EPA Settlement With States Closes Loopholes That Allowed Companies to Avoid Asbestos Reporting Requirements
The U.S. Environmental Protection Agency (EPA) has reached a settlement with several states, agreeing to close loopholes which previously allowed companies to avoid reporting the use of toxic asbestos substances.
The settlement agreement (PDF) was announced earlier this month between the EPA, California, Massachusetts, Connecticut, Hawaii, Maine, Maryland, Minnesota, New Jersey, Oregon, Washington and D.C., as well as with several organizations and non-profits, including the Asbestos Disease Awareness Organization, the American Public Health Association, the Center for Environmental Health, the Environmental Working Group, the Environmental Health Strategy Center and Safer Chemicals Health Families. It is a result of a lawsuit brought by the states and organizations in June 2019.
In the settlement, the EPA agreed to propose a new rule to collect data on exemptions for the use of asbestos and then eliminate those exemptions. The EPA has agreed to meet specific deadlines that require it to propose the new rule no later than nine months after the settlement is approved, and a final rule no later than 18 months after approval.
The accord comes in the wake of a December 2020 ruling by U.S. District Judge Edward Chen of the Northern District of California, which ordered the EPA to collect better data on the use, manufacture and import of asbestos into the United States.
The risks of asbestos exposure, which can cause lung cancer, asbestosis, mesothelioma and other serious health injuries, have been known for about a century, although they did not get widely publicized until 1964. Most modern, first-world countries banned asbestos use in its entirety decades ago. But not the United States.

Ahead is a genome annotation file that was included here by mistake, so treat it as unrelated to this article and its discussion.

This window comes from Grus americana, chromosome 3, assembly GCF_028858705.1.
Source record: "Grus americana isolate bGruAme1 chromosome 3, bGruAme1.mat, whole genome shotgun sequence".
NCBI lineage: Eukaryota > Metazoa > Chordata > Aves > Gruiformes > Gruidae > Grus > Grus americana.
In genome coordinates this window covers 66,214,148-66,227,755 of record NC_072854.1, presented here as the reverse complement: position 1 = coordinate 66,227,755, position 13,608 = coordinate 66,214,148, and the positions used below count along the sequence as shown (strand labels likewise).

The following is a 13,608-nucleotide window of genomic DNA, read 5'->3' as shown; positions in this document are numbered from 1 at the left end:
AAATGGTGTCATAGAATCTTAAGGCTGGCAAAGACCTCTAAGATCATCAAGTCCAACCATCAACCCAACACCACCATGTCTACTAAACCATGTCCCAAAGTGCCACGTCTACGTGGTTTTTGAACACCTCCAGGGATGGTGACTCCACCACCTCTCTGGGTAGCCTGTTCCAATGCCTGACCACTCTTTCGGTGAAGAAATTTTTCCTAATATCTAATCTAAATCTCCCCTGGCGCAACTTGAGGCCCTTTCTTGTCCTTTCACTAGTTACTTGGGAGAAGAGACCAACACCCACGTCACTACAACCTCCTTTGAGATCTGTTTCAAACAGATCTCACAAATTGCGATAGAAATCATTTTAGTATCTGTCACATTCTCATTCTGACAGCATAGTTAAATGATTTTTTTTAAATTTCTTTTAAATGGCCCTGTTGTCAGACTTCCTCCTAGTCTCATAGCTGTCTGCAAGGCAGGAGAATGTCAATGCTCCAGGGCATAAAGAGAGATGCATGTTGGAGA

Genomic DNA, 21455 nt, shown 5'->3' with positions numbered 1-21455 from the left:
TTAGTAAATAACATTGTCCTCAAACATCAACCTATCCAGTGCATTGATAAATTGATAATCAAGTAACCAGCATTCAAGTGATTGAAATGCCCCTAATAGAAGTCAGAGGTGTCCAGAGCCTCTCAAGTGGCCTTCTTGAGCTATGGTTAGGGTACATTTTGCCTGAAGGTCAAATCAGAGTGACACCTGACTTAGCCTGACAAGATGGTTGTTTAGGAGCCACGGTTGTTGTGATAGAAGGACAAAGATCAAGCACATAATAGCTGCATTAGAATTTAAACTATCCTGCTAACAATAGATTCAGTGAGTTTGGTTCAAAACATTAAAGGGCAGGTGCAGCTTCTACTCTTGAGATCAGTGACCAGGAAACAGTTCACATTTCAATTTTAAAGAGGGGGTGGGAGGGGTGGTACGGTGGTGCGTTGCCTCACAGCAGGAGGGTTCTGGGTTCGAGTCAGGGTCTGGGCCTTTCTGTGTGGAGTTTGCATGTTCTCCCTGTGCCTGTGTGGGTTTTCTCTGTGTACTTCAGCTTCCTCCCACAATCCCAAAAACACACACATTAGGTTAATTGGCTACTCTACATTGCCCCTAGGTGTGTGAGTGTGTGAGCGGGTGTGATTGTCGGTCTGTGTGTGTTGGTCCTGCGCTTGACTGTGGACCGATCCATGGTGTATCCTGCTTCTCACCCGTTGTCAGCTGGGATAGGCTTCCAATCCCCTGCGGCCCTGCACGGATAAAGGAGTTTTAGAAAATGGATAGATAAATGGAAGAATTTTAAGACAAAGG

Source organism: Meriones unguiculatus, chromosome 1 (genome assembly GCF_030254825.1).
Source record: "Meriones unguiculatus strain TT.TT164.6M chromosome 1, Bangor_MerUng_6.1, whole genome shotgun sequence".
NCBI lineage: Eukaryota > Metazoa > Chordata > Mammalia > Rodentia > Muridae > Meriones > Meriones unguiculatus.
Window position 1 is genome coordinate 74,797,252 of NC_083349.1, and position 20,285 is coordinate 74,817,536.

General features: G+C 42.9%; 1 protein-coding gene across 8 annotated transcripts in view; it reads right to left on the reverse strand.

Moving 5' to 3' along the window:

Despite the ban on most applications, about 750 metric tons of asbestos are used in the United States every year. The EPA was given a chance to ban asbestos again in 2016, as part of a new chemical safety law meant to require safety reviews of key chemicals, but refused.
The EPA again refused to put an outright ban on asbestos in place in April 2019, as part of a significant new use rule. That decision came amid public comments by doctors, health experts and consumers who supported a ban.
In May 2019, The New York Times published internal memos showing even the EPA’s own experts were against the decision and thought remaining asbestos uses should be banned. At the time, EPA personnel objected to claims that “new uses” of asbestos could be safer, of narrow definitions of what asbestos is, and also complained that the EPA was only considering lung cancer and mesothelioma as potential asbestos harms.
“The long-time failure of the EPA to regulate asbestos is an environmental injustice and public health tragedy,” California Attorney General Rob Bonta said in a press release. “As with so many environmental toxins, it is our low-income communities, communities of color, and young children who are disproportionately exposed to this deadly carcinogen and who suffer the resulting health consequences. Today’s commitment by the Biden Administration’s EPA to collect missing information about the import and use of asbestos is an important step toward ensuring all Americans live in a community that is healthy and safe.”
The press release indicates asbestos-related illnesses cause 15,000 deaths per year in the U.S. Those illnesses can include mesothelioma, fibrosis, lung cancer, gastrointestinal cancer, asbestosis and other diseases.
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